The Board of Friends of Griffith Park is composed of park, recreation and environmental activists and historic preservationists who have compiled a collective record of successful advocacy for Griffith Park and other open spaces in the City of Los Angeles.
They have served as leaders and board members of major non-profit public advocacy groups, represented the community on park oversight committees and panels, supported and participated in park service projects, and educated the public about Griffith Park and its issues. They are deeply knowledgeable about Griffith Park’s human and natural history.
George was co-founder of the Natural History Surveys in Griffith Park long before Friends of Griffith Park was formed. FoGP took over the responsibility and sponsorship of the surveys on animals and plants which continue to document the rich flora and fauna of the Park. When Grace was creating the original FoGP site, he did so because “you can’t tell what you have lost unless you know what you had.” During the time of the Griffith Park Master Plan Working Group, Grace represented the Franklin Hills Residents Association, and it was these meetings which ultimately led to the creation of a “Vision for Griffith Park.” As one of the founding members of Friends of Griffith Park, George continues to keep a long list of Griffith Park supporters apprised of what’s happening in the park while still maintaining a coyote sighting survey online.
Another founding member of Friends of Griffith Park, Carol helped establish this organization and served as its first secretary. She participated in data gathering and planning with the National Park Service for the Anza Trail. She attended the Griffith Park Master Plan Working Group meetings which ultimately got us a “Vision for Griffith Park.” As a liaison with the Sierra Club Angeles Chapter, Carol was instrumental in getting the Sierra Club’s invaluable support in promoting our vision. She continues to write Sierra Club articles in the Southern Sierran that advocate for the preservation of Griffith Park.
As a longtime park advocate, Bernadette chaired the Greater Griffith Park Neighborhood Council’s (GGPNC) Parks, River and Open Space Committee (PROS) which focused people’s attention on the need for preservation. One of the greatest achievements occurred when the PROS committee launched a highly successful petition drive against the Melendrez Master Plan. This plan would have created further development and commercialization within the Park, and defeat of this plan eventually led to the Griffith Park Master Plan Working Group.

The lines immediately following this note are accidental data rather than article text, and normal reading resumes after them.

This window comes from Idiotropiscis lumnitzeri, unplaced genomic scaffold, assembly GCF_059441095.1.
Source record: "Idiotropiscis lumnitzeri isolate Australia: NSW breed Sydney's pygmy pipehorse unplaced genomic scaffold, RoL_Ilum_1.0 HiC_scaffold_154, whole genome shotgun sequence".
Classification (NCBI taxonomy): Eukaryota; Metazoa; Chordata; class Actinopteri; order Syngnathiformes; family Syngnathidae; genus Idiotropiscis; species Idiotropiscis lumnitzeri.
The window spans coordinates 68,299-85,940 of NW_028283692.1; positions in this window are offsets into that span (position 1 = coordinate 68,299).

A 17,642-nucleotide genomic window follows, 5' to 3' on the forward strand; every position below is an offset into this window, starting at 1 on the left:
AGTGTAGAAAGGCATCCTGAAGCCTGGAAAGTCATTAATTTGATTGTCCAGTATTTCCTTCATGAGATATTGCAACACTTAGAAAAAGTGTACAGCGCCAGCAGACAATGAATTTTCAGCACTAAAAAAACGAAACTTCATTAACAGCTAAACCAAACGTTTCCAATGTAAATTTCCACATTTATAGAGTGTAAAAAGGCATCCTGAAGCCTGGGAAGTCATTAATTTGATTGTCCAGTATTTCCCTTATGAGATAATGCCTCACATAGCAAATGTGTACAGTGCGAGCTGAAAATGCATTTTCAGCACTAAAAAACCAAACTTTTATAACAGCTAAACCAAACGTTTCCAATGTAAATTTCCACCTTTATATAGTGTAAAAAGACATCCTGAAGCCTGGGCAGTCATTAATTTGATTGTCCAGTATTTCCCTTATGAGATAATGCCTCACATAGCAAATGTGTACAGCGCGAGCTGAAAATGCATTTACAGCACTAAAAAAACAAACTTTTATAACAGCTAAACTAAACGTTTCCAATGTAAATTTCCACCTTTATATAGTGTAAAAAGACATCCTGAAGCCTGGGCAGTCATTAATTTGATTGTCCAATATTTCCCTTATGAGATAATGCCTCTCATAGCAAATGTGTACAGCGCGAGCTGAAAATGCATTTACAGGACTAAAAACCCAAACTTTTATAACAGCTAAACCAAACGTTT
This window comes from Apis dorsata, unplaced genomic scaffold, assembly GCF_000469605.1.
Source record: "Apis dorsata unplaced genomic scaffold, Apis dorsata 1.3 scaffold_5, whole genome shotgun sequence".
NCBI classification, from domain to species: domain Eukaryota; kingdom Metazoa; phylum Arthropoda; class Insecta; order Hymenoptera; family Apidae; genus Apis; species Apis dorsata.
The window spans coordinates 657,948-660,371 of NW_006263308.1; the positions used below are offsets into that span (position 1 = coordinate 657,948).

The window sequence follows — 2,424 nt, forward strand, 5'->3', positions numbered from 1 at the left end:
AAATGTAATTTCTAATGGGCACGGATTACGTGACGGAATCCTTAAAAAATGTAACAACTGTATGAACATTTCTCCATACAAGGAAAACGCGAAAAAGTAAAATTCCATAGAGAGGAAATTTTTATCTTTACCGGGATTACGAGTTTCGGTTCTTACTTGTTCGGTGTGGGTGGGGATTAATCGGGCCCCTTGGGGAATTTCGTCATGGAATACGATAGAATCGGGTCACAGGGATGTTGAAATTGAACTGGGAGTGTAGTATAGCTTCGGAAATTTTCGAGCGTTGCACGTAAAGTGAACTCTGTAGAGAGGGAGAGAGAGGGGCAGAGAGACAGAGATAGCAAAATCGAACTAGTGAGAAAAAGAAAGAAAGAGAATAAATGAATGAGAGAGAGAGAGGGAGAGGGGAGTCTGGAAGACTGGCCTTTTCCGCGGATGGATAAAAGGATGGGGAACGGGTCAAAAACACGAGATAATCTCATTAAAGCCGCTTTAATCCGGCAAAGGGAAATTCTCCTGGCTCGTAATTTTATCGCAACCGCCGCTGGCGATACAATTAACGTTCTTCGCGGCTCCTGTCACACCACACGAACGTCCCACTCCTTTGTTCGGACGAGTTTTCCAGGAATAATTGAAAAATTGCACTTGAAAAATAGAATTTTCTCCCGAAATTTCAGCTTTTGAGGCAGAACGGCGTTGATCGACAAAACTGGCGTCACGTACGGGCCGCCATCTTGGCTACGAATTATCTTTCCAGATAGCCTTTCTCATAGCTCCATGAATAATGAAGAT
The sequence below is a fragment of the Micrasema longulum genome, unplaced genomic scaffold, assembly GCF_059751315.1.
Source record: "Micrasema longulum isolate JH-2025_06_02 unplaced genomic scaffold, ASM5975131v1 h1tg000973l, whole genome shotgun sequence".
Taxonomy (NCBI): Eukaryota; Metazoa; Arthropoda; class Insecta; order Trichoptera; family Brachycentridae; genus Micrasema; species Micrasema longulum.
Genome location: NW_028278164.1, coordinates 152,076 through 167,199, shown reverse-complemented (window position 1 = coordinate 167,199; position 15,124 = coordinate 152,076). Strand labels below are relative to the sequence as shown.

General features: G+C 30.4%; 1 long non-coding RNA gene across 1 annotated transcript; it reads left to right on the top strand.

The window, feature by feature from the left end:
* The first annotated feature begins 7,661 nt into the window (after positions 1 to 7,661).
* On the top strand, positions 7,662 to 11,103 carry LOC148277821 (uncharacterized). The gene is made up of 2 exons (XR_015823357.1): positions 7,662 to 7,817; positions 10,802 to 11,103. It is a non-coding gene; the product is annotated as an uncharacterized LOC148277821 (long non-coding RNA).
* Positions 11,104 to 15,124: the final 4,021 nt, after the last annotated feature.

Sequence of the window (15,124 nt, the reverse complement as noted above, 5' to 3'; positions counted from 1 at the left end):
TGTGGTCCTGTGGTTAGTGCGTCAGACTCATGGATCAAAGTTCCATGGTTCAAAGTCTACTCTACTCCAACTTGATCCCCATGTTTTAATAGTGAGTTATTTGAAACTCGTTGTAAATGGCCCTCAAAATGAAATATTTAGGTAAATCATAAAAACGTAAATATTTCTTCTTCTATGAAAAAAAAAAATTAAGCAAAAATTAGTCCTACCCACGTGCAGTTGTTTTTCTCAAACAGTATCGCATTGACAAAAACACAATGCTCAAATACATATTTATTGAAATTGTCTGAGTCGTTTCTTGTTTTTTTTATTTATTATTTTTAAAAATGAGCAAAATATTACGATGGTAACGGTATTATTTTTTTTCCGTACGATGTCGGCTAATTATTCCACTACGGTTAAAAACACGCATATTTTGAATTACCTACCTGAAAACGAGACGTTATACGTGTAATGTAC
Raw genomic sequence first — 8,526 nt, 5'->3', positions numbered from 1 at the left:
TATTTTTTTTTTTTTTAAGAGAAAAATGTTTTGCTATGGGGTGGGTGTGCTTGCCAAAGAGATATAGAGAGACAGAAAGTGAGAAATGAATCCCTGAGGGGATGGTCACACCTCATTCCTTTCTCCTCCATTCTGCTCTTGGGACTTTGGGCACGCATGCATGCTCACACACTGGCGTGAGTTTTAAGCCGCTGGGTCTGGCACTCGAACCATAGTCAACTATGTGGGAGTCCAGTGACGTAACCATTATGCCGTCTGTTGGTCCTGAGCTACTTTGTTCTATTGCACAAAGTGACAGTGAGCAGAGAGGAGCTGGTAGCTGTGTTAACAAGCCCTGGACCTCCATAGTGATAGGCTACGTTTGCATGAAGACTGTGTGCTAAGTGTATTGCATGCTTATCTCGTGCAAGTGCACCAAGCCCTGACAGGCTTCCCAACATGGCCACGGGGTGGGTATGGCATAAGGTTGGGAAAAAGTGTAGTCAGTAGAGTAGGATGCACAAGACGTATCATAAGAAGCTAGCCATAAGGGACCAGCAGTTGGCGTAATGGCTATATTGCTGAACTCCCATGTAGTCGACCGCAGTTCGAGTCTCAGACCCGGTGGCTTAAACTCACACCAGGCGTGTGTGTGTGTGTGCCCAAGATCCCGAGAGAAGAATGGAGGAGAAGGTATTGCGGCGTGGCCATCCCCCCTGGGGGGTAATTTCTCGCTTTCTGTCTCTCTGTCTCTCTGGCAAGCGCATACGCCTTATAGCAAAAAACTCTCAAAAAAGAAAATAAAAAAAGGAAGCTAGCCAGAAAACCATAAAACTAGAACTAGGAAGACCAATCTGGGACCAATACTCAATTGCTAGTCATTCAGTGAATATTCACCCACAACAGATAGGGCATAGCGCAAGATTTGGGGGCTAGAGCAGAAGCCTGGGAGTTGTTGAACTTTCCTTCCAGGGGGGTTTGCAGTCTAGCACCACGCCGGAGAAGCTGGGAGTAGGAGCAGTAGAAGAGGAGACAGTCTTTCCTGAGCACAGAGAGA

In 2010 Bernadette proposed the formation of an organization in support of Griffith Park to a small group of park enthusiasts. A founding member, she served as First Vice President of FoGP and helped get the organization off to a good start. She designed and provided much of the content for FoGP’s professional and informative newsletters. She initiated a partnership with the National Park Service to enhance the Anza Trail project. She served on the ad hoc Fern Dell Committee for its rehabilitation project and prepared the script still used by FoGP for Fern Dell tours.
Another PROS Committee member, Chuck attended all Griffith Park Master Plan Working Group meetings, making important and relevant comments. He spent countless hours gathering signatures to stop the Melendrez Draft Master Plan, which would have further commercialized the Park. He also garnered support for Historic-Cultural Monument designation for the entirety of Griffith Park. The Soters hosted the meeting where the decision was made to create a support group for the Park. Both Soters worked tirelessly for the fledgling organization, creating flyers and newsletters that effectively raised awareness for FoGP, and helped the organization grow to a membership of 500 in he first year.
Richard brought a new perspective to the board when he joined in 2013. A Renaissance man, he noticed small details, and meticulously researched and shared them. His curiosity created fascinating articles in FoGP newsletters over the years with topics like; tire weights in the Los Angeles River, faux bois railings and red limestone blocks in Fern Dell, earthquake fault lines, women’s fashionable hats and the loss of fancy plumed birds leading to passage of the Migratory Bird Treaty Act in 1918. Stanley led numerous guided tours in Fern Dell and over the years was one of FoGP’s speakers at the Los Feliz Library Lecture Series where he entertained attendees with stories of faux bois and the early inhabitants of the Los Feliz area.